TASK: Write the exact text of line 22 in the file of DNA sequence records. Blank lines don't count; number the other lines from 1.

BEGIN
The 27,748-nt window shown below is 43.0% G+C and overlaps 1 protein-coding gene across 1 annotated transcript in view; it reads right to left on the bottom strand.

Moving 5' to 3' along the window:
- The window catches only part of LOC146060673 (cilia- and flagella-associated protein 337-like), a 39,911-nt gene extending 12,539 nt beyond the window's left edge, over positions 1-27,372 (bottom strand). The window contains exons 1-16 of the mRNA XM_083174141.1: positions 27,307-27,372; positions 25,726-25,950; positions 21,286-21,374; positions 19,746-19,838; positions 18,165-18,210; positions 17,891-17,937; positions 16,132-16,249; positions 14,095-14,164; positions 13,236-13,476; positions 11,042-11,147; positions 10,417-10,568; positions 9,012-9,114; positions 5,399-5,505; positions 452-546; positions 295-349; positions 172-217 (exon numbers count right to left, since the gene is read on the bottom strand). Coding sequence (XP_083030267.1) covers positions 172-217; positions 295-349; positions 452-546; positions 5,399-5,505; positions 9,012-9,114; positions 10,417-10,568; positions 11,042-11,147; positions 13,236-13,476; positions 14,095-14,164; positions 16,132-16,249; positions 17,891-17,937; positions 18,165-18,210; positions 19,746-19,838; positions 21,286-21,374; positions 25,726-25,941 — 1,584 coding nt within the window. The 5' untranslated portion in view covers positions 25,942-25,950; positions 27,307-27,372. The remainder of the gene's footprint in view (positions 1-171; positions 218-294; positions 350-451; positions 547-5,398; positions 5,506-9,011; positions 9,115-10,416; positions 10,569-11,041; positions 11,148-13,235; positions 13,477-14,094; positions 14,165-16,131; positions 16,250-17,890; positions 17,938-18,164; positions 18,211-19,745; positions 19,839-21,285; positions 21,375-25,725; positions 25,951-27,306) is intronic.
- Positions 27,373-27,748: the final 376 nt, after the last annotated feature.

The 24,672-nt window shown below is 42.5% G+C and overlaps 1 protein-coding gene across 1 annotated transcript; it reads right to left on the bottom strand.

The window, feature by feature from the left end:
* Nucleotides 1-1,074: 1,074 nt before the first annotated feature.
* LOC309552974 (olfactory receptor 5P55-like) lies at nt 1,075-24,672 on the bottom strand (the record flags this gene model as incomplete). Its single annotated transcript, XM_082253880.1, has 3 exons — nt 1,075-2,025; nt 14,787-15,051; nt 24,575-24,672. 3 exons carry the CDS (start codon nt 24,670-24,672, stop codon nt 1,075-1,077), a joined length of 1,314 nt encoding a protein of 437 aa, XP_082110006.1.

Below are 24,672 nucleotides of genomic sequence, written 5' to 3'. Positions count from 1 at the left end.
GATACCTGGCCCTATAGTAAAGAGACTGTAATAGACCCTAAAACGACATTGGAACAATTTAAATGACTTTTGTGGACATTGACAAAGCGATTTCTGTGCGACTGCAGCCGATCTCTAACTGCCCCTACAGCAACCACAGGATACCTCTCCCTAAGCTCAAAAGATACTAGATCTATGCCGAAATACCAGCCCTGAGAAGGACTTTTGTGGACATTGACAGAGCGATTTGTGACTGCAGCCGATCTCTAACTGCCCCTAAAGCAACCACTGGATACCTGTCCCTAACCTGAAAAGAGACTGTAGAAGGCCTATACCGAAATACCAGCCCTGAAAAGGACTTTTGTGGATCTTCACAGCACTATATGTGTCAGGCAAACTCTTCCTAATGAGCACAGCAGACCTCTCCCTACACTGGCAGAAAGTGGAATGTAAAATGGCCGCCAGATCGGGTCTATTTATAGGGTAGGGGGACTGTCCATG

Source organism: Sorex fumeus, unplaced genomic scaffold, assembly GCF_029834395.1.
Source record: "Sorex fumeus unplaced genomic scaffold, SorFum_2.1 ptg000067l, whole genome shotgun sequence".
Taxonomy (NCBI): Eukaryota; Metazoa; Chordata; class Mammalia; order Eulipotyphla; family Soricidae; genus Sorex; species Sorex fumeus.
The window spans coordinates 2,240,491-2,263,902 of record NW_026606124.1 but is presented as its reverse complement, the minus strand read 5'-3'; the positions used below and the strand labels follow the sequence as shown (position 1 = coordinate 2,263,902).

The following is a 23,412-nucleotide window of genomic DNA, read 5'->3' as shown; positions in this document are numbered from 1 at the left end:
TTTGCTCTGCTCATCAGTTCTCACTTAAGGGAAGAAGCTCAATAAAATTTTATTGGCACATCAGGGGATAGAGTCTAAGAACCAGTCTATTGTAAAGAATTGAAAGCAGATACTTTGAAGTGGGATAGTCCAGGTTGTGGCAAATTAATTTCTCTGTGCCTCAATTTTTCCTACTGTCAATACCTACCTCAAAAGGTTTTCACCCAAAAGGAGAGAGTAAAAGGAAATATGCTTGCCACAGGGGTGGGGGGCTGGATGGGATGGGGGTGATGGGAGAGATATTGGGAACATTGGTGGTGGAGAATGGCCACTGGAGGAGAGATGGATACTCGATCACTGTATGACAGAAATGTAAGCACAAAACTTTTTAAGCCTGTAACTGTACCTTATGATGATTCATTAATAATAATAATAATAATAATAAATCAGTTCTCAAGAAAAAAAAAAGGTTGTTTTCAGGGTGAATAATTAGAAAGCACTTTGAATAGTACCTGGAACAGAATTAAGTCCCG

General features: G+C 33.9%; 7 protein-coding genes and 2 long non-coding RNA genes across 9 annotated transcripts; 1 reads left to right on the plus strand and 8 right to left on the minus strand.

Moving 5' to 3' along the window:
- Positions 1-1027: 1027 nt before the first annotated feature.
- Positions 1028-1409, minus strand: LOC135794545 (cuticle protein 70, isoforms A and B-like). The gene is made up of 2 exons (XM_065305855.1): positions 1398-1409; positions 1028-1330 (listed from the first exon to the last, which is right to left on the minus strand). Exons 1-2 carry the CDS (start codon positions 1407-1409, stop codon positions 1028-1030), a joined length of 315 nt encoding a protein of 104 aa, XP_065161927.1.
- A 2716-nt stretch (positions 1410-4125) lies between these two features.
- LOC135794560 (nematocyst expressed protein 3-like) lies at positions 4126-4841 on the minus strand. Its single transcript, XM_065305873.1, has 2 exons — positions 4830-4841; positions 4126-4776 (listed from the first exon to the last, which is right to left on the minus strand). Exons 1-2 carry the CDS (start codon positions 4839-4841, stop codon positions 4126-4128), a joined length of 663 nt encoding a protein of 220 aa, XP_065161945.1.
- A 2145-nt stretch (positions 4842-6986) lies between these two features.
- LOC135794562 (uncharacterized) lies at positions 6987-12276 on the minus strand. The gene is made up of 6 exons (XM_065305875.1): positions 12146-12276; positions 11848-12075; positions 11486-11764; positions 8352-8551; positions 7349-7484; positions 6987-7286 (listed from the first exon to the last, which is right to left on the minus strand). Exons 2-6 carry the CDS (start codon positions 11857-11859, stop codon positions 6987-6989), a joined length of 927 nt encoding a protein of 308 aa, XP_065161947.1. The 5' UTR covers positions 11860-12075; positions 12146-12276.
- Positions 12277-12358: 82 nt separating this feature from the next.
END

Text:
- LOC135794560 (nematocyst expressed protein 3-like) lies at positions 4126-4841 on the minus strand. Its single transcript, XM_065305873.1, has 2 exons — positions 4830-4841; positions 4126-4776 (listed from the first exon to the last, which is right to left on the minus strand). Exons 1-2 carry the CDS (start codon positions 4839-4841, stop codon positions 4126-4128), a joined length of 663 nt encoding a protein of 220 aa, XP_065161945.1.